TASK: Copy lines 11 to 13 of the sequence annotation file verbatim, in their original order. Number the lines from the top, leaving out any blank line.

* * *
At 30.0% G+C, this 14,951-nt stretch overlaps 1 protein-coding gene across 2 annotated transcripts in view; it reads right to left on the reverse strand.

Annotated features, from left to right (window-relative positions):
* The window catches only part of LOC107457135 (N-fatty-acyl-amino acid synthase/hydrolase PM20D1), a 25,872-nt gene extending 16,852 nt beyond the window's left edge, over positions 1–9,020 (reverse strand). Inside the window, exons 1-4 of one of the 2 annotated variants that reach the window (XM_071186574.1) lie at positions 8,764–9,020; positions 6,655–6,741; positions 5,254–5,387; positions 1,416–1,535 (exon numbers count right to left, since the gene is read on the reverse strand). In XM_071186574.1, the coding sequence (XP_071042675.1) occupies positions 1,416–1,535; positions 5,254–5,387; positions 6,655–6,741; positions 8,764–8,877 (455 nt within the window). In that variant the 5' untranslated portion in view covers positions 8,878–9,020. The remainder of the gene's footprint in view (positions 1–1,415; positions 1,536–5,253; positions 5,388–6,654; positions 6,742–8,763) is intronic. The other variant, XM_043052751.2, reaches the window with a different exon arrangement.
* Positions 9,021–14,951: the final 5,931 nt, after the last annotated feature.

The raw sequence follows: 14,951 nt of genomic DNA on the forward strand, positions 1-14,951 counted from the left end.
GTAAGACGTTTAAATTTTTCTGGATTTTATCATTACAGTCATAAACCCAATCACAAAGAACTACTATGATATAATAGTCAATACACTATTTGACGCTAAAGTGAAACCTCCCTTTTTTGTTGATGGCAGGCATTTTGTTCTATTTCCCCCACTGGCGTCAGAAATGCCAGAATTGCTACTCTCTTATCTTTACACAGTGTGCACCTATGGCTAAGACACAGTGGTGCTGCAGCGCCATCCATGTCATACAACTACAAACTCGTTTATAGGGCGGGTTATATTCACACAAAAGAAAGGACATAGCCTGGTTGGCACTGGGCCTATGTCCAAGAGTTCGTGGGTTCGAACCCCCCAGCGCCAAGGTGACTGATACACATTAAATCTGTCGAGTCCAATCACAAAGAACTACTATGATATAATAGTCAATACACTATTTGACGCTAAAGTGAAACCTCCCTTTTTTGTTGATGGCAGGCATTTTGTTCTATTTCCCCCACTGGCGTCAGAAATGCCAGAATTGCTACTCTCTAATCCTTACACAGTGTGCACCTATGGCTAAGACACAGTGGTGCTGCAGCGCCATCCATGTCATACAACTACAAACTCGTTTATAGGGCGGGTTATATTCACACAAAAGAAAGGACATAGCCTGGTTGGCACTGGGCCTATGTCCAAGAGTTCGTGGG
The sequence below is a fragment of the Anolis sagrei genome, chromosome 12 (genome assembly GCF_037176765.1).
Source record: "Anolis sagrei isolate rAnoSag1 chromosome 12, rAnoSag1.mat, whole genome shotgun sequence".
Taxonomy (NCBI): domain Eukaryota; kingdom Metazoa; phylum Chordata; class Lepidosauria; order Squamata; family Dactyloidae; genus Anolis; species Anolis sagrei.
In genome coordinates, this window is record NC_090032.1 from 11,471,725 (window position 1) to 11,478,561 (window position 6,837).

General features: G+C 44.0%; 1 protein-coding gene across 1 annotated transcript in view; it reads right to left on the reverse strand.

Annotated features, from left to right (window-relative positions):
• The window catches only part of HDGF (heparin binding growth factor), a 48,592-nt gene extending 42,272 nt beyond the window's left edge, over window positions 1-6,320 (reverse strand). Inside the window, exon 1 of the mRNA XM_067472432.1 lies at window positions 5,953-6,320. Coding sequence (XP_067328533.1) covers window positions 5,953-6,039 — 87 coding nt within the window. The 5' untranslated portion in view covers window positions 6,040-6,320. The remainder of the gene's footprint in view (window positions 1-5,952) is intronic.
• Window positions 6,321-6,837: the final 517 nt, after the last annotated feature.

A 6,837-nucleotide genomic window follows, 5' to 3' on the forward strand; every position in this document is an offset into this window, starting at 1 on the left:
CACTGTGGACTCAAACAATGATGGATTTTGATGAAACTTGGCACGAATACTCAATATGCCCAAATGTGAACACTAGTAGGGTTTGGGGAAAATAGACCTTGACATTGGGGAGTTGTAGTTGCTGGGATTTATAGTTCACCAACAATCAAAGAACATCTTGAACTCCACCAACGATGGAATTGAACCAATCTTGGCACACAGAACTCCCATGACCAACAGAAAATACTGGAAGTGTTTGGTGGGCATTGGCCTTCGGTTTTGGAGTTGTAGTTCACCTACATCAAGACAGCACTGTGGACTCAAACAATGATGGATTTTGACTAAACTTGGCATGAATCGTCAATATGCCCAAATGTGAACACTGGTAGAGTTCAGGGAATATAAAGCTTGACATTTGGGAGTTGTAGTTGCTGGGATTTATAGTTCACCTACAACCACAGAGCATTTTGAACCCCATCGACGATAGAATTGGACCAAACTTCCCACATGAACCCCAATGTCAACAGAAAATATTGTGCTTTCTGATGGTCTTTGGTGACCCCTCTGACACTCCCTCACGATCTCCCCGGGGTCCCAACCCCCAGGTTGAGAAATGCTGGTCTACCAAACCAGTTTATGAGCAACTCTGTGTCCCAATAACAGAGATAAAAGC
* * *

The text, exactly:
General features: G+C 44.0%; 1 protein-coding gene across 1 annotated transcript in view; it reads right to left on the reverse strand.

Annotated features, from left to right (window-relative positions):
• The window catches only part of HDGF (heparin binding growth factor), a 48,592-nt gene extending 42,272 nt beyond the window's left edge, over window positions 1-6,320 (reverse strand). Inside the window, exon 1 of the mRNA XM_067472432.1 lies at window positions 5,953-6,320. Coding sequence (XP_067328533.1) covers window positions 5,953-6,039 — 87 coding nt within the window. The 5' untranslated portion in view covers window positions 6,040-6,320. The remainder of the gene's footprint in view (window positions 1-5,952) is intronic.